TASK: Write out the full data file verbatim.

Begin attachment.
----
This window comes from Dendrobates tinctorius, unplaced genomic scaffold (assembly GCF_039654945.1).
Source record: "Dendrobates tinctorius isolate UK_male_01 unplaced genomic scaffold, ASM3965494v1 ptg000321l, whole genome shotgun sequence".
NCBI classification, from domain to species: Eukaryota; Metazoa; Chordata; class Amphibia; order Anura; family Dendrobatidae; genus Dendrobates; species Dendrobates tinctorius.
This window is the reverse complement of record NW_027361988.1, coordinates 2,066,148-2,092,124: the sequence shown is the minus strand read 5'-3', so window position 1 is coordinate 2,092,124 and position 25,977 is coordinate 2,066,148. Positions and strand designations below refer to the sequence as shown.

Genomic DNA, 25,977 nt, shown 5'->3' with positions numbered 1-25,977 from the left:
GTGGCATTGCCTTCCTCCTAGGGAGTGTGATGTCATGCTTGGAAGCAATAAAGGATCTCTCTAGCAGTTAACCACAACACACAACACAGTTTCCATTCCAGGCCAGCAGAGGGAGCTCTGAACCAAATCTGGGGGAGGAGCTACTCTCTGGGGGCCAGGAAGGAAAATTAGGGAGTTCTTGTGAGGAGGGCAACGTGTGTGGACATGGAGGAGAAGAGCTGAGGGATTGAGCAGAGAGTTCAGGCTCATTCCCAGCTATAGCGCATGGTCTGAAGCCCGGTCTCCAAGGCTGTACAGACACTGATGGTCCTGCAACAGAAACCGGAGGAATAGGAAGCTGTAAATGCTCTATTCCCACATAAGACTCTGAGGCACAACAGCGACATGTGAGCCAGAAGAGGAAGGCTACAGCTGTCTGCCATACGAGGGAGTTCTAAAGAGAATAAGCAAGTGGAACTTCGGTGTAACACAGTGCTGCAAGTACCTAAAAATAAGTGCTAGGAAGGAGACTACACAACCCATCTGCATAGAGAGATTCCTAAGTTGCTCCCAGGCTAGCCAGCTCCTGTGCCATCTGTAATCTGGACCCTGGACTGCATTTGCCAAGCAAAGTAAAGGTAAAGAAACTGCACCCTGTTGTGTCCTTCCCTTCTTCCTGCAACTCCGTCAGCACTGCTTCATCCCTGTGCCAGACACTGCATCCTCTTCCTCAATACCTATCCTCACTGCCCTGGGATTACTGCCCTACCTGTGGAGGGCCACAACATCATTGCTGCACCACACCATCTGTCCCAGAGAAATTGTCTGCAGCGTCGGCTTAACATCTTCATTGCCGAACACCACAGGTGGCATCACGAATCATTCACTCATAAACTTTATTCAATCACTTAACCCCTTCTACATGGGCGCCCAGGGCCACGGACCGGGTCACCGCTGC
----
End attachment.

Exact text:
This window comes from Dendrobates tinctorius, unplaced genomic scaffold (assembly GCF_039654945.1).
Source record: "Dendrobates tinctorius isolate UK_male_01 unplaced genomic scaffold, ASM3965494v1 ptg000321l, whole genome shotgun sequence".
NCBI classification, from domain to species: Eukaryota; Metazoa; Chordata; class Amphibia; order Anura; family Dendrobatidae; genus Dendrobates; species Dendrobates tinctorius.
This window is the reverse complement of record NW_027361988.1, coordinates 2,066,148-2,092,124: the sequence shown is the minus strand read 5'-3', so window position 1 is coordinate 2,092,124 and position 25,977 is coordinate 2,066,148. Positions and strand designations below refer to the sequence as shown.

Genomic DNA, 25,977 nt, shown 5'->3' with positions numbered 1-25,977 from the left:
GTGGCATTGCCTTCCTCCTAGGGAGTGTGATGTCATGCTTGGAAGCAATAAAGGATCTCTCTAGCAGTTAACCACAACACACAACACAGTTTCCATTCCAGGCCAGCAGAGGGAGCTCTGAACCAAATCTGGGGGAGGAGCTACTCTCTGGGGGCCAGGAAGGAAAATTAGGGAGTTCTTGTGAGGAGGGCAACGTGTGTGGACATGGAGGAGAAGAGCTGAGGGATTGAGCAGAGAGTTCAGGCTCATTCCCAGCTATAGCGCATGGTCTGAAGCCCGGTCTCCAAGGCTGTACAGACACTGATGGTCCTGCAACAGAAACCGGAGGAATAGGAAGCTGTAAATGCTCTATTCCCACATAAGACTCTGAGGCACAACAGCGACATGTGAGCCAGAAGAGGAAGGCTACAGCTGTCTGCCATACGAGGGAGTTCTAAAGAGAATAAGCAAGTGGAACTTCGGTGTAACACAGTGCTGCAAGTACCTAAAAATAAGTGCTAGGAAGGAGACTACACAACCCATCTGCATAGAGAGATTCCTAAGTTGCTCCCAGGCTAGCCAGCTCCTGTGCCATCTGTAATCTGGACCCTGGACTGCATTTGCCAAGCAAAGTAAAGGTAAAGAAACTGCACCCTGTTGTGTCCTTCCCTTCTTCCTGCAACTCCGTCAGCACTGCTTCATCCCTGTGCCAGACACTGCATCCTCTTCCTCAATACCTATCCTCACTGCCCTGGGATTACTGCCCTACCTGTGGAGGGCCACAACATCATTGCTGCACCACACCATCTGTCCCAGAGAAATTGTCTGCAGCGTCGGCTTAACATCTTCATTGCCGAACACCACAGGTGGCATCACGAATCATTCACTCATAAACTTTATTCAATCACTTAACCCCTTCTACATGGGCGCCCAGGGCCACGGACCGGGTCACCGCTGC